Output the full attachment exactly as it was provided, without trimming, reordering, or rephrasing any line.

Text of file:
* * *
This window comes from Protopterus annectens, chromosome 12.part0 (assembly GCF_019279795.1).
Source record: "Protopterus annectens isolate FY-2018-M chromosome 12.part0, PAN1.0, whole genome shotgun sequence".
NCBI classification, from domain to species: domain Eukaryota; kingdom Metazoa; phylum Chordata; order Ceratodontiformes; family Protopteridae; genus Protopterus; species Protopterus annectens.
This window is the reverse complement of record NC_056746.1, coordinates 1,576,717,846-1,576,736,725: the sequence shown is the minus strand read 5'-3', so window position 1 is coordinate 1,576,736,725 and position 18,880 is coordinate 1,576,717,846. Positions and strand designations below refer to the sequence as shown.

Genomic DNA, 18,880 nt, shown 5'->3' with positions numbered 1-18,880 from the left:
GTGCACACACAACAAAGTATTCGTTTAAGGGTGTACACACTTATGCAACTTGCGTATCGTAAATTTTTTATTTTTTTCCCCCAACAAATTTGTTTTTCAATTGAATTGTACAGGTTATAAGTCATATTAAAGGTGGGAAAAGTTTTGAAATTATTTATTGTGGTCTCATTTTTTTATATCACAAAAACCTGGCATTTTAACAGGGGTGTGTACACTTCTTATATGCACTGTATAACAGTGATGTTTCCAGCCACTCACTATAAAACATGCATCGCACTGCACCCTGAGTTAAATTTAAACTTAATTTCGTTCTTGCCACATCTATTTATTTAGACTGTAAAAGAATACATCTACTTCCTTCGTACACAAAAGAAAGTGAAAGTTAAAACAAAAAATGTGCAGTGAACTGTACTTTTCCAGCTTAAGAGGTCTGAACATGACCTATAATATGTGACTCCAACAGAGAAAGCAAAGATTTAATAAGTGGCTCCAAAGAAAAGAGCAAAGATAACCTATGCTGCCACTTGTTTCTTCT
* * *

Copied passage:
This window comes from Protopterus annectens, chromosome 12.part0 (assembly GCF_019279795.1).
Source record: "Protopterus annectens isolate FY-2018-M chromosome 12.part0, PAN1.0, whole genome shotgun sequence".
NCBI classification, from domain to species: domain Eukaryota; kingdom Metazoa; phylum Chordata; order Ceratodontiformes; family Protopteridae; genus Protopterus; species Protopterus annectens.
This window is the reverse complement of record NC_056746.1, coordinates 1,576,717,846-1,576,736,725: the sequence shown is the minus strand read 5'-3', so window position 1 is coordinate 1,576,736,725 and position 18,880 is coordinate 1,576,717,846. Positions and strand designations below refer to the sequence as shown.

Genomic DNA, 18,880 nt, shown 5'->3' with positions numbered 1-18,880 from the left:
GTGCACACACAACAAAGTATTCGTTTAAGGGTGTACACACTTATGCAACTTGCGTATCGTAAATTTTTTATTTTTTTCCCCCAACAAATTTGTTTTTCAATTGAATTGTACAGGTTATAAGTCATATTAAAGGTGGGAAAAGTTTTGAAATTATTTATTGTGGTCTCATTTTTTTATATCACAAAAACCTGGCATTTTAACAGGGGTGTGTACACTTCTTATATGCACTGTATAACAGTGATGTTTCCAGCCACTCACTATAAAACATGCATCGCACTGCACCCTGAGTTAAATTTAAACTTAATTTCGTTCTTGCCACATCTATTTATTTAGACTGTAAAAGAATACATCTACTTCCTTCGTACACAAAAGAAAGTGAAAGTTAAAACAAAAAATGTGCAGTGAACTGTACTTTTCCAGCTTAAGAGGTCTGAACATGACCTATAATATGTGACTCCAACAGAGAAAGCAAAGATTTAATAAGTGGCTCCAAAGAAAAGAGCAAAGATAACCTATGCTGCCACTTGTTTCTTCT